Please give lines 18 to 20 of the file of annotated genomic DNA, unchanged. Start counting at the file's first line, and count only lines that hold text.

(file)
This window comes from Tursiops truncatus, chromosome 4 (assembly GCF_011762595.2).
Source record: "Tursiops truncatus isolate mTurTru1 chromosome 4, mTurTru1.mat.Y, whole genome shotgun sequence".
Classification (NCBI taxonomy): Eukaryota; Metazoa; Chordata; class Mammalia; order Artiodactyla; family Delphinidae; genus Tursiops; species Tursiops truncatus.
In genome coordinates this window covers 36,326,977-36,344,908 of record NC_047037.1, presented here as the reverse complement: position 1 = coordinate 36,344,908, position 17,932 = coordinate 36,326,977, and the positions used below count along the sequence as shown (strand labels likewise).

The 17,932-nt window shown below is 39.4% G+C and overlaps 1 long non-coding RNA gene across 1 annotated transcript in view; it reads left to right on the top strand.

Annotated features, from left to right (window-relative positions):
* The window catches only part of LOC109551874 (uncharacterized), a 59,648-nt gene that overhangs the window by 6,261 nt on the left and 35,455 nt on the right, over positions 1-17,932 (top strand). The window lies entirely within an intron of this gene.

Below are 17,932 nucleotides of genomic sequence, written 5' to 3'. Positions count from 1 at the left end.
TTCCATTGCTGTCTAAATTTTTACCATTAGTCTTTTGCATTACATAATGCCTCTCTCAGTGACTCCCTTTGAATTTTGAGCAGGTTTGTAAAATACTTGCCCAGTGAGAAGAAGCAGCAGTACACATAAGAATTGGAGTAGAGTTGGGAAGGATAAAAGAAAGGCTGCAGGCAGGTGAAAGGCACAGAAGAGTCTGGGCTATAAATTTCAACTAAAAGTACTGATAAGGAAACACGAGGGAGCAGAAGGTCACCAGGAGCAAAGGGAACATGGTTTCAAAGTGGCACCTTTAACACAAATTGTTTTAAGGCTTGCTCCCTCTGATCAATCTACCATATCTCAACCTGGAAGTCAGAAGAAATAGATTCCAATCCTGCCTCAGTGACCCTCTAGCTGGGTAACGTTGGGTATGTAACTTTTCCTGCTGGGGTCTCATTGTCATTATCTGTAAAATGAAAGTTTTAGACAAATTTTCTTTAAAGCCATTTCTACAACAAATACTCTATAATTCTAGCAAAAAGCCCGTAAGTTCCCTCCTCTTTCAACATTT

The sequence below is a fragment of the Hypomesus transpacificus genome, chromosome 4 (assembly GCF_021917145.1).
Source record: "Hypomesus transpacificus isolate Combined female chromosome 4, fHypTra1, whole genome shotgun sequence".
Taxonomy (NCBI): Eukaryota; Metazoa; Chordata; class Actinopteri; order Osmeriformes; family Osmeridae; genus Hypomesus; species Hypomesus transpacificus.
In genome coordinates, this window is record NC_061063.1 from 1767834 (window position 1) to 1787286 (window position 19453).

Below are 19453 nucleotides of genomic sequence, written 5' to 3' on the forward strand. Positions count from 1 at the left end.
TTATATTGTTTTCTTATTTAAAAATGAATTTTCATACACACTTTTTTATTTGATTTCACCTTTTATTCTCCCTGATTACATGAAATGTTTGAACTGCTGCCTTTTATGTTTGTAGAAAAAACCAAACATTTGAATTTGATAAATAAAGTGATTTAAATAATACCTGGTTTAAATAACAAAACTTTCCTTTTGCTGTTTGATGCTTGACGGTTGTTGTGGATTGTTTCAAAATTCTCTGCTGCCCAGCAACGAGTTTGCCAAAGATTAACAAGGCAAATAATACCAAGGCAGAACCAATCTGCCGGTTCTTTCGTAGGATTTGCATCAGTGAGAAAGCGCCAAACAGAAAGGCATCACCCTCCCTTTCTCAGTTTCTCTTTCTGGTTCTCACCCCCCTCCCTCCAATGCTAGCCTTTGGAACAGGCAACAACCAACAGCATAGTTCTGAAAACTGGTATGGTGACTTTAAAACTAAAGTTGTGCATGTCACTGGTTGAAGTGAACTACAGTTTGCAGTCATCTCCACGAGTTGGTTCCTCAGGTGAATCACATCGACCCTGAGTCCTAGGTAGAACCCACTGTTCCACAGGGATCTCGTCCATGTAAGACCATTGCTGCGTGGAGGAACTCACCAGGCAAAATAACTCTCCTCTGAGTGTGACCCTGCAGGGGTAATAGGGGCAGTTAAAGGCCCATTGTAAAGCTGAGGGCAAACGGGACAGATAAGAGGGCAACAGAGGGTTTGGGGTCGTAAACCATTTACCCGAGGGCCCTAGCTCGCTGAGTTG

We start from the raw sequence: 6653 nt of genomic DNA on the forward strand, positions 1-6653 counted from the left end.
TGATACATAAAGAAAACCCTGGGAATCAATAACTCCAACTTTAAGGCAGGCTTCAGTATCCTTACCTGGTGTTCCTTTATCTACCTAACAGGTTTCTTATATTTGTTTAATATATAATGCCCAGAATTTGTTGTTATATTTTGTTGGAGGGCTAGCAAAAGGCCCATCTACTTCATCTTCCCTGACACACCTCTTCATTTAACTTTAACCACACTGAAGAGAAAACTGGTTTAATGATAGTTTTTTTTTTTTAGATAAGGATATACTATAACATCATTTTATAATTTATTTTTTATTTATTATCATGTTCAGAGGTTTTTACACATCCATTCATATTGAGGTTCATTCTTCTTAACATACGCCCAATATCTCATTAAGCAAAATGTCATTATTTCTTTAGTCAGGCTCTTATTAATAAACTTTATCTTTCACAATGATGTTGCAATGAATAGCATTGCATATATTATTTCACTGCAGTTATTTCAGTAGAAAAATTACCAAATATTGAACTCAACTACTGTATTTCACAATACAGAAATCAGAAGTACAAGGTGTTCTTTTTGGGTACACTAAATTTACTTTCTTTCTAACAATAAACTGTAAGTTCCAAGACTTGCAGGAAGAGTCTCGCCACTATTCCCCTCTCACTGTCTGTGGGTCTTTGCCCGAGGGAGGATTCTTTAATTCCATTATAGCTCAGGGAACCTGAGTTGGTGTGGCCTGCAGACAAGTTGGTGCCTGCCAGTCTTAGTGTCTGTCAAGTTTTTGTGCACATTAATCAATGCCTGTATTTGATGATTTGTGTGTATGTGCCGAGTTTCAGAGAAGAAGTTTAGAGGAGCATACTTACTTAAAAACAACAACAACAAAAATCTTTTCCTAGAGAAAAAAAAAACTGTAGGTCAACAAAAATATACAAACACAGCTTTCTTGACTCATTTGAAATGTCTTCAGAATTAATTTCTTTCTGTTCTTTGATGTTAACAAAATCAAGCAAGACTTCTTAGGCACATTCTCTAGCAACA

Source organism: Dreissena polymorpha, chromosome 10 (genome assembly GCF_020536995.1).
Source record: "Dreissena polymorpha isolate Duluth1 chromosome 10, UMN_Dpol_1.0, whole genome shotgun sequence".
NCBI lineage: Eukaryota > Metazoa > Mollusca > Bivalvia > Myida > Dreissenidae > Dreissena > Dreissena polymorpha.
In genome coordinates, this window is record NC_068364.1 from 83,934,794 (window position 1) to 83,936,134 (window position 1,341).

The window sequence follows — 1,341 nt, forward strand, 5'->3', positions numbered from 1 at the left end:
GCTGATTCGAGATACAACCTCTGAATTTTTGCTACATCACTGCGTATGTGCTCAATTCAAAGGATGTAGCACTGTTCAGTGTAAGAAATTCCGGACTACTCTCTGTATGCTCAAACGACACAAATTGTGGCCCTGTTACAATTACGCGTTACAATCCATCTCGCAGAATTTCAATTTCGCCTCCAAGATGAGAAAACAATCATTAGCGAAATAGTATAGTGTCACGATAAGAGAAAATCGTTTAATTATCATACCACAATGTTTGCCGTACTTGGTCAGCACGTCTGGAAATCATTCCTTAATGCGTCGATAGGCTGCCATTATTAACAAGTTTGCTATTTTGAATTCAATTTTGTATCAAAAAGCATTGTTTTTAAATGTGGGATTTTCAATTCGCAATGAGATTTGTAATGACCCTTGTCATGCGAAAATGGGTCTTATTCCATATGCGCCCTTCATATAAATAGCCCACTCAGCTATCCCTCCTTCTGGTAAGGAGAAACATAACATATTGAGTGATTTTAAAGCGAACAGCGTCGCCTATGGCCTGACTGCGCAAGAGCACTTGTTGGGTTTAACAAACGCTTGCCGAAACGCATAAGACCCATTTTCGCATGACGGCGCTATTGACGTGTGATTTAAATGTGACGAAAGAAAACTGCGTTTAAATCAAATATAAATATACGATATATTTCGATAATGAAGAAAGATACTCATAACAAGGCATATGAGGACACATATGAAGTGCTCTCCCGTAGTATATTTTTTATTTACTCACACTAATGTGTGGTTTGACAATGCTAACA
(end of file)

Source organism: Dreissena polymorpha, chromosome 10 (genome assembly GCF_020536995.1).
Source record: "Dreissena polymorpha isolate Duluth1 chromosome 10, UMN_Dpol_1.0, whole genome shotgun sequence".
NCBI lineage: Eukaryota > Metazoa > Mollusca > Bivalvia > Myida > Dreissenidae > Dreissena > Dreissena polymorpha.